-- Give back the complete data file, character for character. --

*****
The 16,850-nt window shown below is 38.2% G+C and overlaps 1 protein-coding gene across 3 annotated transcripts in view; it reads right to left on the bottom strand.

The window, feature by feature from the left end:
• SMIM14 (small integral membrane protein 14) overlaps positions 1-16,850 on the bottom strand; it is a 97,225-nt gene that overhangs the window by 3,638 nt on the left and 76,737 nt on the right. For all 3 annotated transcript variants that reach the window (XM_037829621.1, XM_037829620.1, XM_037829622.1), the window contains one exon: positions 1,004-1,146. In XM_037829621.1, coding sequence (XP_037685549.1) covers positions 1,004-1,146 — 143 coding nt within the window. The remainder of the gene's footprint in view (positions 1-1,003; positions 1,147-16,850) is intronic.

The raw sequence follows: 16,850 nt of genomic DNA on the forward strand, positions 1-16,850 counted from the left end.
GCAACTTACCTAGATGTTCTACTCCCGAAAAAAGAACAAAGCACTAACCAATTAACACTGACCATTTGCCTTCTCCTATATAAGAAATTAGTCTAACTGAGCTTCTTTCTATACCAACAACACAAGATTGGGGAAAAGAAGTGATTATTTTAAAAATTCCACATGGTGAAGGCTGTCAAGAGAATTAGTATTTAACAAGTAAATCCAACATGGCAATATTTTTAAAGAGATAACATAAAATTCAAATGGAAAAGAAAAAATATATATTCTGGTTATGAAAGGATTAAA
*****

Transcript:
The 16,850-nt window shown below is 38.2% G+C and overlaps 1 protein-coding gene across 3 annotated transcripts in view; it reads right to left on the bottom strand.

The window, feature by feature from the left end:
• SMIM14 (small integral membrane protein 14) overlaps positions 1-16,850 on the bottom strand; it is a 97,225-nt gene that overhangs the window by 3,638 nt on the left and 76,737 nt on the right. For all 3 annotated transcript variants that reach the window (XM_037829621.1, XM_037829620.1, XM_037829622.1), the window contains one exon: positions 1,004-1,146. In XM_037829621.1, coding sequence (XP_037685549.1) covers positions 1,004-1,146 — 143 coding nt within the window. The remainder of the gene's footprint in view (positions 1-1,003; positions 1,147-16,850) is intronic.

The raw sequence follows: 16,850 nt of genomic DNA on the forward strand, positions 1-16,850 counted from the left end.
GCAACTTACCTAGATGTTCTACTCCCGAAAAAAGAACAAAGCACTAACCAATTAACACTGACCATTTGCCTTCTCCTATATAAGAAATTAGTCTAACTGAGCTTCTTTCTATACCAACAACACAAGATTGGGGAAAAGAAGTGATTATTTTAAAAATTCCACATGGTGAAGGCTGTCAAGAGAATTAGTATTTAACAAGTAAATCCAACATGGCAATATTTTTAAAGAGATAACATAAAATTCAAATGGAAAAGAAAAAATATATATTCTGGTTATGAAAGGATTAAA